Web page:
BABOG Meeting: Root Connections, Tues 27th Jan 2020

The first Bath & Bristol Organic Growers Group meeting of 2020 saw 10 of us hardy souls brave the sleety weather and visit the inspirational Root Connections in Stratton on the Fosse, warmly hosted by manager Sue.

View to the orhcardAfter introductions in the welcoming farmhouse kitchen, Sue gave us an overview of the project set-up: a joint venture by farm tenants Addicott Partners, Mendip District Council and Elim Connect Centre (a street-level access programme acting as the primary referral point for rough sleeping in Mendip). The project is in its second year and now includes over an acre of hand-worked market garden crops, a polytunnel with propagating space plus two more small frames currently under construction for this growing season, an established orchard planted by the current tenant’s father and the fruit of which is available for the project to sell, and outbuildings to pack veg boxes and woodworking space.

The project employs a full-time gardener and part-time manager, but the purpose of it is to complement the Dairy House hostel on site, offering space and therapeutic work to residents. The project also has a range of volunteers throughout the year, from 6 to 26 depending on the season and jobs, who work alongside the residents and both groups get a lot from the companionship and camaraderie.

Root Connections sells around 70 vegboxes per week to a range out pick-up points, with some plans to do direct deliveries; holds several market stalls and sells via other outlets. As well as the veg and cut flowers, they also make value-added products from the orchard or gluts from the garden.

They are currently a Community Interest Company (CIC), and we all had an interesting dicussion over the best structure for such a project when it comes to finding funding. The project itself will surely continue to grow over the coming years, and continue to help many vulnerable people, as well as producing good local food for the whole community.

New Year, New Season

As I sit here on my laptop, I am revelling in luxury: I have been able to think about the farm for a full 45 minutes uninterrupted & guilt-free. The Small Person is having a lovely morning at preschool; my amazing assistant Jonny is picking salad and leeks, and I have pencilled most of this morning for looking at seed orders and crop plans. Bliss!

Allowing yourself the space to plan seems like a profligate use of time when there is always so much to be done, and although I know that wrenching the mental time and space to think about the long view/bigger picture now will always lead to a better growing season/more organisation/more efficiency later, when you’re in fire-fighting mode it’s very difficult to stop or realise when the immediate emergency is over – there will always be things to do.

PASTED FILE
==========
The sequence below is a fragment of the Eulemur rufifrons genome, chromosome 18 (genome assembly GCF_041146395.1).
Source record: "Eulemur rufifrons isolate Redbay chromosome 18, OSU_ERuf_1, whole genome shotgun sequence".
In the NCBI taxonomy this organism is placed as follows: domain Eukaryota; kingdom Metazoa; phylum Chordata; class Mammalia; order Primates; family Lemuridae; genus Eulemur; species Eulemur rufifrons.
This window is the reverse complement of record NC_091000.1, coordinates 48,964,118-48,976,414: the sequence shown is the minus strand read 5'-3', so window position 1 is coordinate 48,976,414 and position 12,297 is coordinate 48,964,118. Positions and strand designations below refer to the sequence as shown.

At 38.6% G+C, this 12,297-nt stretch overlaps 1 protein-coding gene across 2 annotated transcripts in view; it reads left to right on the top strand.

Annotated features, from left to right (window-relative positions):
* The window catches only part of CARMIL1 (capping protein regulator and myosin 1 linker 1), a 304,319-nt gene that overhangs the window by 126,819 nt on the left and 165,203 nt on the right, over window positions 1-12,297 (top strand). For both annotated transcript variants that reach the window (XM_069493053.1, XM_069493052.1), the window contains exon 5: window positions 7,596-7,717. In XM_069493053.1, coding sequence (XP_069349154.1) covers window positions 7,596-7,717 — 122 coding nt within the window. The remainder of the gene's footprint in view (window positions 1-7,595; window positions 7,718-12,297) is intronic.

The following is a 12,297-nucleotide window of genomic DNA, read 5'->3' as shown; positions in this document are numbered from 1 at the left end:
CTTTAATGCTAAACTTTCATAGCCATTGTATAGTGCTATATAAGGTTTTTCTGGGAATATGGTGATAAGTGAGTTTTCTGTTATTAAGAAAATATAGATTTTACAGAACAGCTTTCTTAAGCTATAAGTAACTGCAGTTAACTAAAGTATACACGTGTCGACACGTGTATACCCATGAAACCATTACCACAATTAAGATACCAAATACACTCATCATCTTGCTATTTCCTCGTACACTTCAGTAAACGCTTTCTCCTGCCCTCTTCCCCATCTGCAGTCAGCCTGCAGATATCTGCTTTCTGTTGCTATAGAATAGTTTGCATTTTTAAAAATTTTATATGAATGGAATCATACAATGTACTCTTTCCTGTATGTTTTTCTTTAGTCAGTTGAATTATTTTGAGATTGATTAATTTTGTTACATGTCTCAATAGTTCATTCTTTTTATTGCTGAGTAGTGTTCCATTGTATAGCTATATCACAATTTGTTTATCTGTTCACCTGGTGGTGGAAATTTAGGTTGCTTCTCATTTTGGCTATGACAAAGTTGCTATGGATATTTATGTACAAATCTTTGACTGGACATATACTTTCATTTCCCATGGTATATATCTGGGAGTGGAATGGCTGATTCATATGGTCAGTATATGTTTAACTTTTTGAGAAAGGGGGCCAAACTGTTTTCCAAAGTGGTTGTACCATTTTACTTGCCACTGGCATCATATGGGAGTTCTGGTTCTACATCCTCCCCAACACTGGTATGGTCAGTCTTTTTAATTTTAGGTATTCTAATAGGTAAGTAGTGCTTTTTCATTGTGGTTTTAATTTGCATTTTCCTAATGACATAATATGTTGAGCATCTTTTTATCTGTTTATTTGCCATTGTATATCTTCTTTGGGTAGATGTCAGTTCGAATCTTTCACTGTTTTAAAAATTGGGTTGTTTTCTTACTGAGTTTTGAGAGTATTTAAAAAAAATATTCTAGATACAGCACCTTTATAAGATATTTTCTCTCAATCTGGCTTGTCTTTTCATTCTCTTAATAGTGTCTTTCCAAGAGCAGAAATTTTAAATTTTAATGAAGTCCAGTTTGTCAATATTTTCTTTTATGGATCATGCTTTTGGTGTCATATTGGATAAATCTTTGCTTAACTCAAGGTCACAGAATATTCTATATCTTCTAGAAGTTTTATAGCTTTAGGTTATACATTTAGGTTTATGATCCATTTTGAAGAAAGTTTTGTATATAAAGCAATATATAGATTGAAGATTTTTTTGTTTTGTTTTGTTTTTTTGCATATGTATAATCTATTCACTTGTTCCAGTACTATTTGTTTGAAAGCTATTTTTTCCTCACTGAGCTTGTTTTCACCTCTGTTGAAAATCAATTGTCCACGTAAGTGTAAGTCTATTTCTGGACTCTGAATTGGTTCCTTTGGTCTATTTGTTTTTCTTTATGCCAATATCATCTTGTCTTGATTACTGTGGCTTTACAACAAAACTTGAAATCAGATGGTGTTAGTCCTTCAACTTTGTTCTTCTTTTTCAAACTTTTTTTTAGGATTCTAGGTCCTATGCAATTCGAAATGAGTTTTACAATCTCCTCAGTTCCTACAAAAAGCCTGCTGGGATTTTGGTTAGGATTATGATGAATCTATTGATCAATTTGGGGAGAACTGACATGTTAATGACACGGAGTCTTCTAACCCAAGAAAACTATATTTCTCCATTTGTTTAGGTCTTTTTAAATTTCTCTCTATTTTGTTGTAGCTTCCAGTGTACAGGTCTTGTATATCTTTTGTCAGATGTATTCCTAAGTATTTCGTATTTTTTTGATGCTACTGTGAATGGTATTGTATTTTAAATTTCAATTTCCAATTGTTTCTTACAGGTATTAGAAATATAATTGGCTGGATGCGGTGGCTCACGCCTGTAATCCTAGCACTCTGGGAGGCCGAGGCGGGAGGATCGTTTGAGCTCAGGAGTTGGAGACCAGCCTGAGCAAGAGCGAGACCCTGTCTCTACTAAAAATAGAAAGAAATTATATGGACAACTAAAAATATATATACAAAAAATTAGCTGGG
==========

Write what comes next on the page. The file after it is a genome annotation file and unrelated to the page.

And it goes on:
I feel like I haven’t got time to write this, but seriously it only takes a few minutes, and will help organise my thoughts better too. After a day at the inspiring Oxford Real Farming Conference yesterday, sessions such as Ben Hartmen’s Lean Farm session (right), urging us to take on the idea in many cultural of eliminating waste (‘Muda’ in Japanese culture) in order to be more productive and win back time from the farm (as well as being happier in the work there), really helps bring things you know already into focus: sometimes it takes an external suggestion, picture or model to help you prioritise things that will really help.

The tribute to Martin Wolfe at the end of the day was also lovely, to feel enveloped in the warm world of agroforestry, pioneering crop development, and optimism about all the great people really passionate about good food that’s good for biodiversity and climate change.

So I’m going to try and be more efficient in utilising space (including radishes in my crop plans for the first time in a few years); move more tools closer to where they’ll be most used; and last year I decided that not being certified organic was a kind of waste, in that it’ll save me so much time explaining my system, so I decided to go into conversion with the Soil Association! More than that, I have always meant to be certified, but costs and then practicalities of plots moving around (you certify the land not the business, so I would have had to put new land into conversion all over again anyway), has stopped me until now. However following the political turmoil in the last few years, and since hopefully now my plots will be the same for a long time, I have decided it’s time to pin my colours to the mast and get certified.

I’ll try to include the journey of certification here, as I know many smaller growers are put off by the idea of more paperwork, inspections etc – here we all go into the great unknown!

Brassica Weeding Afternoon Monday 19th August

Come along and join the kaley fun next Monday 2-5pm, as we rescue our lovely green and red curly kale, red Russian kale, cavolo nero and purple kohl rabi from the naughtly redshank, fat hen and other weeds that have gone bonkers in the rain! Free coffee and cake included for volunteers, just let us know if you want to come!